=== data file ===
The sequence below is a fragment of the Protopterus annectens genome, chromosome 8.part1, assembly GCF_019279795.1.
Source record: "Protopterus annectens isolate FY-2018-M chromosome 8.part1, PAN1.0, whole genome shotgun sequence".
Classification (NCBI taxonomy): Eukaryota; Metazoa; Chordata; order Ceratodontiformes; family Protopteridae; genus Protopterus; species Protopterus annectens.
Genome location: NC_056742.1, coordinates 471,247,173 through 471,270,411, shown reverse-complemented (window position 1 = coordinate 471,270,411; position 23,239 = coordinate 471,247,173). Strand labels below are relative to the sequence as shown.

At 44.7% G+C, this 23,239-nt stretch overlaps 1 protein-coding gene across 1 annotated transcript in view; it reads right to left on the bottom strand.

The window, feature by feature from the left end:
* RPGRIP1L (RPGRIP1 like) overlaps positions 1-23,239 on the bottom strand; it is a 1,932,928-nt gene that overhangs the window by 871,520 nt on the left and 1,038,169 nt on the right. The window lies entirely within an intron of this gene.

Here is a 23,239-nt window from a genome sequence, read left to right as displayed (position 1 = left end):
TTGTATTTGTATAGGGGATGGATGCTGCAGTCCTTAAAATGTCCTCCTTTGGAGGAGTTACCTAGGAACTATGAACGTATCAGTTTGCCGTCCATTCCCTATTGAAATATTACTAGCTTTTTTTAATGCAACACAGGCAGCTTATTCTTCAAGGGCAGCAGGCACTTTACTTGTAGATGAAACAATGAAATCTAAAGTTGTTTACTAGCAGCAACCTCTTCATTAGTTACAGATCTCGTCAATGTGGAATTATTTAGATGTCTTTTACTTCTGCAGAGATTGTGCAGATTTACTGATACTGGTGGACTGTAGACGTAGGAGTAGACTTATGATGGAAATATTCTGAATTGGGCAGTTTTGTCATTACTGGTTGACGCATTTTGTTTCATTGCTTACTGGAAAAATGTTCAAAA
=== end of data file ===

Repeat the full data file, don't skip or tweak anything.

The sequence below is a fragment of the Protopterus annectens genome, chromosome 8.part1, assembly GCF_019279795.1.
Source record: "Protopterus annectens isolate FY-2018-M chromosome 8.part1, PAN1.0, whole genome shotgun sequence".
Classification (NCBI taxonomy): Eukaryota; Metazoa; Chordata; order Ceratodontiformes; family Protopteridae; genus Protopterus; species Protopterus annectens.
Genome location: NC_056742.1, coordinates 471,247,173 through 471,270,411, shown reverse-complemented (window position 1 = coordinate 471,270,411; position 23,239 = coordinate 471,247,173). Strand labels below are relative to the sequence as shown.

At 44.7% G+C, this 23,239-nt stretch overlaps 1 protein-coding gene across 1 annotated transcript in view; it reads right to left on the bottom strand.

The window, feature by feature from the left end:
* RPGRIP1L (RPGRIP1 like) overlaps positions 1-23,239 on the bottom strand; it is a 1,932,928-nt gene that overhangs the window by 871,520 nt on the left and 1,038,169 nt on the right. The window lies entirely within an intron of this gene.

Here is a 23,239-nt window from a genome sequence, read left to right as displayed (position 1 = left end):
TTGTATTTGTATAGGGGATGGATGCTGCAGTCCTTAAAATGTCCTCCTTTGGAGGAGTTACCTAGGAACTATGAACGTATCAGTTTGCCGTCCATTCCCTATTGAAATATTACTAGCTTTTTTTAATGCAACACAGGCAGCTTATTCTTCAAGGGCAGCAGGCACTTTACTTGTAGATGAAACAATGAAATCTAAAGTTGTTTACTAGCAGCAACCTCTTCATTAGTTACAGATCTCGTCAATGTGGAATTATTTAGATGTCTTTTACTTCTGCAGAGATTGTGCAGATTTACTGATACTGGTGGACTGTAGACGTAGGAGTAGACTTATGATGGAAATATTCTGAATTGGGCAGTTTTGTCATTACTGGTTGACGCATTTTGTTTCATTGCTTACTGGAAAAATGTTCAAAA